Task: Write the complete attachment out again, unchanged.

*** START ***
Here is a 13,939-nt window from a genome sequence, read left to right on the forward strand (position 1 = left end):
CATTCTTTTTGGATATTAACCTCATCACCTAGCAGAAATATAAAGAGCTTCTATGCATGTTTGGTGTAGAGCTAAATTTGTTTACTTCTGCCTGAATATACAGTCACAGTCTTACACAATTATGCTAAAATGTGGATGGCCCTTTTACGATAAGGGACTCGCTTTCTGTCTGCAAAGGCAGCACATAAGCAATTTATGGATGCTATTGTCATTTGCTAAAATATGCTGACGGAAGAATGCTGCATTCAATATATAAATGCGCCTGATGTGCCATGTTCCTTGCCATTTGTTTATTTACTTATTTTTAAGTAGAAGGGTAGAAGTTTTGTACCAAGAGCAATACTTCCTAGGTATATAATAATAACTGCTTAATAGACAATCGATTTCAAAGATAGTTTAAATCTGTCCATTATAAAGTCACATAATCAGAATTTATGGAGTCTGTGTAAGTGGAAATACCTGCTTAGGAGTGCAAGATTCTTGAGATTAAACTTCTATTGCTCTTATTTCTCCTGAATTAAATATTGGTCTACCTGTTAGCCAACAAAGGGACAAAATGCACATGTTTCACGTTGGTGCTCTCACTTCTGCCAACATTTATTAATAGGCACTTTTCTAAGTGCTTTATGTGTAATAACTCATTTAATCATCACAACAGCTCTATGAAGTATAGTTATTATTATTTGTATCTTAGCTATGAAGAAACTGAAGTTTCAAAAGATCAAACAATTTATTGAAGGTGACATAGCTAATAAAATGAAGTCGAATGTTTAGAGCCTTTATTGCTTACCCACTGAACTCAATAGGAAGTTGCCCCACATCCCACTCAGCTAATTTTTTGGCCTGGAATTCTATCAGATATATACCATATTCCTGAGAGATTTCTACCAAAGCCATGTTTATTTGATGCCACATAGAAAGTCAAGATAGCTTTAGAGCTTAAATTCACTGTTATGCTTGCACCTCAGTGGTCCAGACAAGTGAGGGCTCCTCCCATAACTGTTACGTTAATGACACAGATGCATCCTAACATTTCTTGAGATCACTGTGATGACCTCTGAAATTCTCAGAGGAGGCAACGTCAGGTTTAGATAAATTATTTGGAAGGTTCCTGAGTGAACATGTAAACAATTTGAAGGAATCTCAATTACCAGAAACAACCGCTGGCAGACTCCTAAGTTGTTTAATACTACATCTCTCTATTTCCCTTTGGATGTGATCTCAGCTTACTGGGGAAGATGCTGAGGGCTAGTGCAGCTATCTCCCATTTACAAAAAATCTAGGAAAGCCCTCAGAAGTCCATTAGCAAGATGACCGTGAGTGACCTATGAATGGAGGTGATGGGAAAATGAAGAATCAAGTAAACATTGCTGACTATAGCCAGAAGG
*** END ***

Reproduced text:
Here is a 13,939-nt window from a genome sequence, read left to right on the forward strand (position 1 = left end):
CATTCTTTTTGGATATTAACCTCATCACCTAGCAGAAATATAAAGAGCTTCTATGCATGTTTGGTGTAGAGCTAAATTTGTTTACTTCTGCCTGAATATACAGTCACAGTCTTACACAATTATGCTAAAATGTGGATGGCCCTTTTACGATAAGGGACTCGCTTTCTGTCTGCAAAGGCAGCACATAAGCAATTTATGGATGCTATTGTCATTTGCTAAAATATGCTGACGGAAGAATGCTGCATTCAATATATAAATGCGCCTGATGTGCCATGTTCCTTGCCATTTGTTTATTTACTTATTTTTAAGTAGAAGGGTAGAAGTTTTGTACCAAGAGCAATACTTCCTAGGTATATAATAATAACTGCTTAATAGACAATCGATTTCAAAGATAGTTTAAATCTGTCCATTATAAAGTCACATAATCAGAATTTATGGAGTCTGTGTAAGTGGAAATACCTGCTTAGGAGTGCAAGATTCTTGAGATTAAACTTCTATTGCTCTTATTTCTCCTGAATTAAATATTGGTCTACCTGTTAGCCAACAAAGGGACAAAATGCACATGTTTCACGTTGGTGCTCTCACTTCTGCCAACATTTATTAATAGGCACTTTTCTAAGTGCTTTATGTGTAATAACTCATTTAATCATCACAACAGCTCTATGAAGTATAGTTATTATTATTTGTATCTTAGCTATGAAGAAACTGAAGTTTCAAAAGATCAAACAATTTATTGAAGGTGACATAGCTAATAAAATGAAGTCGAATGTTTAGAGCCTTTATTGCTTACCCACTGAACTCAATAGGAAGTTGCCCCACATCCCACTCAGCTAATTTTTTGGCCTGGAATTCTATCAGATATATACCATATTCCTGAGAGATTTCTACCAAAGCCATGTTTATTTGATGCCACATAGAAAGTCAAGATAGCTTTAGAGCTTAAATTCACTGTTATGCTTGCACCTCAGTGGTCCAGACAAGTGAGGGCTCCTCCCATAACTGTTACGTTAATGACACAGATGCATCCTAACATTTCTTGAGATCACTGTGATGACCTCTGAAATTCTCAGAGGAGGCAACGTCAGGTTTAGATAAATTATTTGGAAGGTTCCTGAGTGAACATGTAAACAATTTGAAGGAATCTCAATTACCAGAAACAACCGCTGGCAGACTCCTAAGTTGTTTAATACTACATCTCTCTATTTCCCTTTGGATGTGATCTCAGCTTACTGGGGAAGATGCTGAGGGCTAGTGCAGCTATCTCCCATTTACAAAAAATCTAGGAAAGCCCTCAGAAGTCCATTAGCAAGATGACCGTGAGTGACCTATGAATGGAGGTGATGGGAAAATGAAGAATCAAGTAAACATTGCTGACTATAGCCAGAAGG